Harvey Milk (1930-1978) was an American politician and a gay rights activist who made history in 1978 when he won a seat on the San Francisco Board of Supervisors. Not only was he the first openly gay man elected to public office in California, but also the first non-incumbent openly gay man to win an election for public office in the United States. During his short time served on the board, Milk managed to pass a stringent gay rights  ordinance for the city, outlawing discrimination based on sexual orientation.

On November 27, 1978, Milk and Mayor George Moscone were assassinated by Dan White, another city supervisor who had recently resigned but wanted his job back.

Milk’s legacy to the gay community was extremely significant and to this day his vision of a righteous world continues to influence and encourage people to fight.



1. “Gay brothers and sisters,… You must come out. Come out… to your parents.. Come out to your relatives… come out to your friends… if indeed they are your friends. Come out to your neighbors… to your fellow workers… to the people who work where you eat and shop… come out only to the people you know, and who know you. Not to anyone else. But once and for all, break down the myths, destroy the lies and distortions. For your sake. For their sake.”

2.“Coming out is the most political thing you can do.”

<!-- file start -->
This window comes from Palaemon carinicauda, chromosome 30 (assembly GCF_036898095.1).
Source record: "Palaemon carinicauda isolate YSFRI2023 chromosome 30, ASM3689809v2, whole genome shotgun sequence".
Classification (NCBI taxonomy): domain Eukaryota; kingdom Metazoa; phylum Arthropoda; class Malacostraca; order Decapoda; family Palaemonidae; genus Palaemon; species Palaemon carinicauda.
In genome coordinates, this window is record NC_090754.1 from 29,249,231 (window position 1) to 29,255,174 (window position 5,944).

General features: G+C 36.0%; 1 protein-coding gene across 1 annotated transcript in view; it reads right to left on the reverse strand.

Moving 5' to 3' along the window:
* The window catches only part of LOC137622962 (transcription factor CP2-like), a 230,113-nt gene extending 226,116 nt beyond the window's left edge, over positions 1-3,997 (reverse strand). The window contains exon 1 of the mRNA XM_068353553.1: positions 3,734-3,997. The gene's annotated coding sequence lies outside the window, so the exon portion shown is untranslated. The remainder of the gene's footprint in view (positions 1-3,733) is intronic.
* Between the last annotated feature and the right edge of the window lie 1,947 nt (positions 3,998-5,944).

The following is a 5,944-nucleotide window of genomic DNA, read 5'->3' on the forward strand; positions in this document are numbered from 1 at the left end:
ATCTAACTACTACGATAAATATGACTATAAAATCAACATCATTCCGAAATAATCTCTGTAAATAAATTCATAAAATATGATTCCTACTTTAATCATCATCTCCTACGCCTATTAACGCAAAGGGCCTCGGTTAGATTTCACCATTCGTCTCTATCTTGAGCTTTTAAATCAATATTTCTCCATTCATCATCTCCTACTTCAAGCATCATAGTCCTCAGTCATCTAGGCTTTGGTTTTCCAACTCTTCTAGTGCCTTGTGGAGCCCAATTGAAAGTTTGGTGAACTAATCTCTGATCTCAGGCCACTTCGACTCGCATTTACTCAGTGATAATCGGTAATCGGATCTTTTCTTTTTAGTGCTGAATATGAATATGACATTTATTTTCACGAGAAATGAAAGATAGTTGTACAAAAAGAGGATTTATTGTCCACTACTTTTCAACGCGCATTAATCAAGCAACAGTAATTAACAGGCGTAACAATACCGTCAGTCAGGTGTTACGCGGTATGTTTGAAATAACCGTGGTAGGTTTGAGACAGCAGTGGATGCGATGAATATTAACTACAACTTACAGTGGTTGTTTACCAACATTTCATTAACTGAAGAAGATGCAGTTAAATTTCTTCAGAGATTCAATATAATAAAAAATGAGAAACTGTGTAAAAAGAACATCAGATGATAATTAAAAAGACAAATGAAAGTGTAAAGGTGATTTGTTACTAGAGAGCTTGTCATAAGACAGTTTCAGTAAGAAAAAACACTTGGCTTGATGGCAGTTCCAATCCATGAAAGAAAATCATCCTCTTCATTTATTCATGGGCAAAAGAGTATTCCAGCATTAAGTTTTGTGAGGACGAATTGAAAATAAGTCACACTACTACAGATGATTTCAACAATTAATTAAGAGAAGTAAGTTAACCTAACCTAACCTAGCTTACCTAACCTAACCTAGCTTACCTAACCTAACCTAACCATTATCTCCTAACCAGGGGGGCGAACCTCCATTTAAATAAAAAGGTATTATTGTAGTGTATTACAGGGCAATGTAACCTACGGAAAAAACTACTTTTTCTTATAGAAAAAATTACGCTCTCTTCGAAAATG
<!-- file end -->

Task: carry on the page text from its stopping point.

3.“If a bullet should enter my brain, let that bullet destroy every closet door in the country.”

4.“It takes no compromise to give people their rights…it takes no money to respect the individual. It takes no political deal to give people freedom. It takes no survey to remove repression.”

5.“Burst down those closet doors once and for all, and stand up, and start to fight.”

6.“I would like to see every gay doctor come out, every gay lawyer, every gay architect come out, stand up and let that world know. That would do more to end prejudice overnight than anybody would imagine. I urge them to do that, urge them to come out. Only that way will we start to achieve our rights.”

7.“All men are created equal. Now matter how hard they try, they can never erase those words. That is what America is about.”

8.“The only thing they have to look forward to is hope. And you have to give them hope. Hope for a better world, hope for a better tomorrow, hope for a better place to come to if the pressures at home are too great. Hope that all will be all right. Without hope, not only gays, but the blacks, the seniors, the handicapped, the us’es, the us’es will give up.”

9.“All young people, regardless of sexual orientation or identity, deserve a safe and supportive environment in which to achieve their full potential.”

10.“Hope will never be silent.”